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A National Initiative Seeks To Protect Immigrants From Immigration Services Scams

You’re an immigrant. You want to get help in gaining legal status in the US so you go to someone claiming to be a reputable immigration attorney who claims to be able to help you get your green card. You pay thousands of dollars in fees and after a long, drawn-out process, all that you have to show for your trust in this person it is a spot in a deportation center. And it turns out that the person who was helping you wasn’t even qualified or licensed all along. This scenario is what thousands of immigrants have found themselves in after they were targeted by people posing illegally as immigration attorneys.

The Obama administration is taking a major step in combating immigration services scams. These scams are perpetuated by individuals and groups that are not accredited representatives or lawyers, providing fraudulent services or fake representation to immigrants.

A major problem at the heart of these scams is the widespread activity of “notarios”, who often exploit Spanish-speaking immigrants and are not authorized to practice law in the United States. Immigrants who seek to gain legal status by going through the court system are exploited by the perpetrators of these scams, and often find themselves facing deportation as a result of improper representation. One particularly striking incident in New York involved a man pretending to be an immigration lawyer with over twenty years of experience, who took $75,000 each from 14 Guyanese immigrants before he was caught.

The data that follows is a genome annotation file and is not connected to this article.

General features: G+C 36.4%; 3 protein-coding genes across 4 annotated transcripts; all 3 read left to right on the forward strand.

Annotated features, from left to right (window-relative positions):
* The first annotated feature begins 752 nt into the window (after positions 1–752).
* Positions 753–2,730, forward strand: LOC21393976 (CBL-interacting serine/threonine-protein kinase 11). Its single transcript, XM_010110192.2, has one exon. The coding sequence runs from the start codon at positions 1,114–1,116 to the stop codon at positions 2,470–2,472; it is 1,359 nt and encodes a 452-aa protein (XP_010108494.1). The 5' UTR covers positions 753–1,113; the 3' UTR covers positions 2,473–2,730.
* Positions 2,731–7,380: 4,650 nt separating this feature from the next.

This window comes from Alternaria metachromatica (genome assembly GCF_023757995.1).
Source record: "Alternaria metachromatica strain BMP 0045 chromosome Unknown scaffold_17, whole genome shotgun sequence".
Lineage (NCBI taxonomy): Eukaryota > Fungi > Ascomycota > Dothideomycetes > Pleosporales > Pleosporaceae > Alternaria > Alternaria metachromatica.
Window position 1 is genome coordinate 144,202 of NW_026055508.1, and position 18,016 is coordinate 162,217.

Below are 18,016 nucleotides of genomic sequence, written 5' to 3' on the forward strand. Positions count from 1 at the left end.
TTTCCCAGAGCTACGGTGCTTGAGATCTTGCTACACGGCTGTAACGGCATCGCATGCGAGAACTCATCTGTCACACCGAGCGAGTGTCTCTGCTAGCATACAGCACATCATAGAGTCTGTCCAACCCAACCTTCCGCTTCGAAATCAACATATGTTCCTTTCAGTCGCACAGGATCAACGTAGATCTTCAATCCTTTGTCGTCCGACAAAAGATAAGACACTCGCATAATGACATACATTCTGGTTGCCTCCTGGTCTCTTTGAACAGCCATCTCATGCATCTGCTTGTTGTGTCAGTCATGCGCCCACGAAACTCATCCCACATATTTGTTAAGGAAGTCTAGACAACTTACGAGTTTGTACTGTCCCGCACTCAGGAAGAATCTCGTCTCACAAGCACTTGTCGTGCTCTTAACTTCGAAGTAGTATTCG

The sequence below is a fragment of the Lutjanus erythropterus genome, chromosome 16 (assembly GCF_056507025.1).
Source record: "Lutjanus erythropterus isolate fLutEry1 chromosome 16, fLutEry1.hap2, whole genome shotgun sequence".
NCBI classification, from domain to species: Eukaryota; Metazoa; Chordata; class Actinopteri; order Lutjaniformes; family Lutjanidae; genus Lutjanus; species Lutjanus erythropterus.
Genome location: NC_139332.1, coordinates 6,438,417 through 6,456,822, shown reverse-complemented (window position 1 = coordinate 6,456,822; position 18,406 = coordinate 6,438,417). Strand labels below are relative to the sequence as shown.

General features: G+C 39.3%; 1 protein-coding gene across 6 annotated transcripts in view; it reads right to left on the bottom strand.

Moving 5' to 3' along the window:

USCIS has produced new materials for distribution including fliers and posters, in addition to a public service announcement, billboard and transit advertisements, and an online resource center. Additionally, the DOJ and FTC will distribute materials targeted at specific populations affected by immigration service scams. The FTC has also created a new immigration code in its online consumer complaint database, Consumer Sentinel Network, where consumers can alert authorities directly about immigration services scams.

In order to enforce this initiative, Homeland Security’s Immigration and Customs Enforcement (ICE) will continue to work with the DOJ, FBI, and USCIS, to obtain convictions of those involved in these scams. Sentences can be up to eight years in prison in addition to forfeiture and restitutions. While the issue of illegal immigration remains a hot topic on the national scene with upcoming Presidential elections next year, the problem of how the rights of immigrants seeking to obtain legal status are being violated remains underreported and is often overlooked.

How can you avoid getting trapped in a scam?

  1. Always ask if your attorney has a license. You can look up a person’s Attorney License status in New York State by going to : https://iapps.courts.state.ny.us/attorney/AttorneySearch. And remember, the best way to secure an authorized attorney is to contact your local bar association.
  2. Keep copies of all documents, and create a paper trail.
  3. If you feel you have been victimized, or if you know perpetrators of a scam, don’t be afraid to report the crime. Remember to remain vigilant and proactive whenever you’re obtaining legal advice from anyone!

You can view the video of the PSA from USCIS here:

SOURCES: (https://www.uscis.gov/news/national-initiative-combat-immigration-services-scams)